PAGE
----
of hearing, judging and punishing other stu-
dents for violating rules promulgated by ad-
ministrators? Perhaps students should refuse to
participate as extensions of the administrative
arm and demand the right to set rules before
they agree to enforce them. Another issue
which must be broached is the value of so
called 'student peer counseling.' Are students
more likely to be persuaded back to the
straight and narrow by other students or by
faculty men or by administrators?
The committee will be urged to create a
unified judicial system. Nearly a dozen dif-
ferent levels and types of student judiciary
councils exist now, but they are not bound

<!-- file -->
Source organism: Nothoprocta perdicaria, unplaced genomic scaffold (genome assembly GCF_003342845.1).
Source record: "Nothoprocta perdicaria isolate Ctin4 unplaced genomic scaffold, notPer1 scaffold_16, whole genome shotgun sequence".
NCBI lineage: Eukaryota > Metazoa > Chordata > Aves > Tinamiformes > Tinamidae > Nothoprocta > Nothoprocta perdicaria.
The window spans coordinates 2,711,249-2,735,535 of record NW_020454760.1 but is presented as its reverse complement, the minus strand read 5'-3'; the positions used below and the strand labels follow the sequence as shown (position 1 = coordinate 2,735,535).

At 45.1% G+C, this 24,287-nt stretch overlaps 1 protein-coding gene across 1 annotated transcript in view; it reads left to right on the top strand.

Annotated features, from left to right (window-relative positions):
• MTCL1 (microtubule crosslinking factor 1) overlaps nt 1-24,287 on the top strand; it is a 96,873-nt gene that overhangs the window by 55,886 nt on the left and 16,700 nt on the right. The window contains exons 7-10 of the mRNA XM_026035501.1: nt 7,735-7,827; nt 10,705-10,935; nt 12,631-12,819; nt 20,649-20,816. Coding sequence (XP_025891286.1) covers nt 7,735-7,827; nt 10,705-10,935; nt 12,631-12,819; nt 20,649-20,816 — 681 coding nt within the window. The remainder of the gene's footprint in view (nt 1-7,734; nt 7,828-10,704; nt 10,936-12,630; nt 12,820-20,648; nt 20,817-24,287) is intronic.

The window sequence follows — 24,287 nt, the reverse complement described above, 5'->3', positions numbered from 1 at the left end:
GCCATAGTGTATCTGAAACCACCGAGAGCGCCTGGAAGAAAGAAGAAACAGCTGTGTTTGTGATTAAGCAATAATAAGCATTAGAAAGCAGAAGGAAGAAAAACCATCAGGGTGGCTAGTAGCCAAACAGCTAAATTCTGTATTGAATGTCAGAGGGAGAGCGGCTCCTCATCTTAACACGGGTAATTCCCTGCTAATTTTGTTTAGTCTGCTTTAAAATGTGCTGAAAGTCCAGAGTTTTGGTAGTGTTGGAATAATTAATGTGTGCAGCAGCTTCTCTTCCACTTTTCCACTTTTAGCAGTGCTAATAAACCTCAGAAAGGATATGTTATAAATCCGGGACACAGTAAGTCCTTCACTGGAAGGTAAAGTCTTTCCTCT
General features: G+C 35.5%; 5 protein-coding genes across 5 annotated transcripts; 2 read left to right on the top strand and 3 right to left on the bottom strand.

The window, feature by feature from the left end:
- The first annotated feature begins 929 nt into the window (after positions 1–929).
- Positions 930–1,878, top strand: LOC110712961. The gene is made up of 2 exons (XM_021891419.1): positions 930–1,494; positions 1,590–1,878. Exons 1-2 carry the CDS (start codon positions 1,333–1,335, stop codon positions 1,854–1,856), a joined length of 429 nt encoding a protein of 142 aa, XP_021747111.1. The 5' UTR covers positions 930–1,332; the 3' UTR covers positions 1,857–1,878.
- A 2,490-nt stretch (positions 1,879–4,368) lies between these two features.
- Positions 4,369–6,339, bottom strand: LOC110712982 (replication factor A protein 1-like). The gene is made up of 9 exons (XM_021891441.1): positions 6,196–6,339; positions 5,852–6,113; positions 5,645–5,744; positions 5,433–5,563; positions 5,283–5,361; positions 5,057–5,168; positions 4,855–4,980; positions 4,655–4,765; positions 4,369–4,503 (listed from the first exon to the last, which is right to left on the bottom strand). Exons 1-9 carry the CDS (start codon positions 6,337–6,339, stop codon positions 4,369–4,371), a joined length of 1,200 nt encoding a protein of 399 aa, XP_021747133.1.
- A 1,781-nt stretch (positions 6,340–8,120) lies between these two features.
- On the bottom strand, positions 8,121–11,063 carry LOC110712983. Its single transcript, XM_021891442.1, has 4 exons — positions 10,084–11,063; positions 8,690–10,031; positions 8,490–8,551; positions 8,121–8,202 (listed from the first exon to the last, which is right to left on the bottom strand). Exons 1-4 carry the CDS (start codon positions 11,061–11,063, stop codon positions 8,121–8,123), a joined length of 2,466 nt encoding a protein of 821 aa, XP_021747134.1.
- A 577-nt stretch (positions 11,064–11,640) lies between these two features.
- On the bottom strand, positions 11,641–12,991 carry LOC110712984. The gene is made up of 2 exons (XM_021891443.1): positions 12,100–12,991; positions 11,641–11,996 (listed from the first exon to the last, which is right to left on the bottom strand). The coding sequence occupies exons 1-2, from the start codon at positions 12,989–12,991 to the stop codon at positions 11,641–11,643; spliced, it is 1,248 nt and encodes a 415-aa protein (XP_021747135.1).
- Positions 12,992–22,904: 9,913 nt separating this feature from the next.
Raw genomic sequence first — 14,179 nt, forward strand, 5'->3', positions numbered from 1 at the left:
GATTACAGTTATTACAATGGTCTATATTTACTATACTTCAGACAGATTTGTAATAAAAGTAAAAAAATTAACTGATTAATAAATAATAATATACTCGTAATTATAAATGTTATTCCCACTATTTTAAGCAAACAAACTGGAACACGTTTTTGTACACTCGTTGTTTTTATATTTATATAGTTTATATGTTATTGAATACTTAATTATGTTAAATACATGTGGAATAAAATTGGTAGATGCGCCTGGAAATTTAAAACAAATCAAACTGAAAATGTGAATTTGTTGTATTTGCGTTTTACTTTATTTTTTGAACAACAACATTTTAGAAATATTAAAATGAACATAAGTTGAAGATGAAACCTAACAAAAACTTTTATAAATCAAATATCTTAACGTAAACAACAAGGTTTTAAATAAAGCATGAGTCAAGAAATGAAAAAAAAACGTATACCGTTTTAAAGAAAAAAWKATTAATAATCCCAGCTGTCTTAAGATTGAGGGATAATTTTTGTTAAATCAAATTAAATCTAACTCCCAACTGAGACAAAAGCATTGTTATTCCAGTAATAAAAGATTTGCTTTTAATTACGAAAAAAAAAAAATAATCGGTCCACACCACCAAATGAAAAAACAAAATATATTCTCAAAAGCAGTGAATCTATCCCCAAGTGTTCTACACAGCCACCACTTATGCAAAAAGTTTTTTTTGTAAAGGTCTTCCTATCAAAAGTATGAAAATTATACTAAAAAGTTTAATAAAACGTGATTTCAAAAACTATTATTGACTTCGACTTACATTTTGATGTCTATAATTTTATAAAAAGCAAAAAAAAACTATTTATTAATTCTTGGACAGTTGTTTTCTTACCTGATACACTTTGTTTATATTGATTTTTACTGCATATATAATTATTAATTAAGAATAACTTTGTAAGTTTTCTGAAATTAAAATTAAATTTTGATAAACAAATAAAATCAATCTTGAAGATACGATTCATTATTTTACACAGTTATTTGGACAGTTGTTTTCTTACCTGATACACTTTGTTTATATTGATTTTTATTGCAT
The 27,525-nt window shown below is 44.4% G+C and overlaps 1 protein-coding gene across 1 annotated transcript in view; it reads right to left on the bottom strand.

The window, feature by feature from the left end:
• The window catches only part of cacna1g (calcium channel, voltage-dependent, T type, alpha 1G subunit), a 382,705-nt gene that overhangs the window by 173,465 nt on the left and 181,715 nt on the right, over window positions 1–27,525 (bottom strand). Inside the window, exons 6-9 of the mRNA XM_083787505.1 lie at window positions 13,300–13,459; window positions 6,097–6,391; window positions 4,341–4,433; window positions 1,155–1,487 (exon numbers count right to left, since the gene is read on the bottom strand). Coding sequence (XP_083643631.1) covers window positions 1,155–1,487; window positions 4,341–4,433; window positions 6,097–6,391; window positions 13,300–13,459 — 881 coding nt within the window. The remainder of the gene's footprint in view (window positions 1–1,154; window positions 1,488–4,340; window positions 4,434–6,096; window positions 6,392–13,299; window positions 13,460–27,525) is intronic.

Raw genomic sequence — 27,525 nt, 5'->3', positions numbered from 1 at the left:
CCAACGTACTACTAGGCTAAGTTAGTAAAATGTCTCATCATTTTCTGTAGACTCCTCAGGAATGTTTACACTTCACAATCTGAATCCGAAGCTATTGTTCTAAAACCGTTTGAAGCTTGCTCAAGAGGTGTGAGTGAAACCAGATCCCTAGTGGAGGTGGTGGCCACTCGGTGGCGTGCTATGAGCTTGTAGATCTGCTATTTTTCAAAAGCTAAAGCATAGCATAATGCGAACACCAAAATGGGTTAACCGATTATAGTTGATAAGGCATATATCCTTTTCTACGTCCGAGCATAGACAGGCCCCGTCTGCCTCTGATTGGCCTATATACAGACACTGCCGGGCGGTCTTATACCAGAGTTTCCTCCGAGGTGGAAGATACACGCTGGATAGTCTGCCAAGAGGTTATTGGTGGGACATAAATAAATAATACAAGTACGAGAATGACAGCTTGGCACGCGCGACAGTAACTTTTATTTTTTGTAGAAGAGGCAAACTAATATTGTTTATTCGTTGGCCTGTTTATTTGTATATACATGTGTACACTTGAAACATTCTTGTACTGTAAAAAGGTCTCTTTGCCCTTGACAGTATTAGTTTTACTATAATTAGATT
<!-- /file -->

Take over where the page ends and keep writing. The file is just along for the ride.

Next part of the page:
together in any coherent or intelligent manner.
Original and appelate jurisdictions and lines
of appeal must be clearly defined.
A unified system demands some sort of
ultimate judicial authority, a court of last
resort, an agency of final appeal-but what
kind?
HE PRESENT Committee on Student Con-
duct has not convened in 15 years; it has
delegated its authority to a three member
faculty Subcommittee on Student Discipline
which has acted as the appeal body for student
judiciaries. If this latter committee is to re-
tain its position as a final appeal body, stu-
dents should be added to the membership.
Extra classroom regulations and student social
misconduct are, at the least, matters of great
concern to students and, at the most, peri-
pheral ones for professors.

Editorial Staff
MICHAEL OLINICK, Editor
JUDITH OPPENHEIM MICHAEL HARRAH
Editorial Director City Editor
CAROLINE DOW ................. Personnel Director
JUDITH BLEIER .....,.......... Associate City Editor
FRED RUSSELL KRAMER .. Assoc. Editorial Director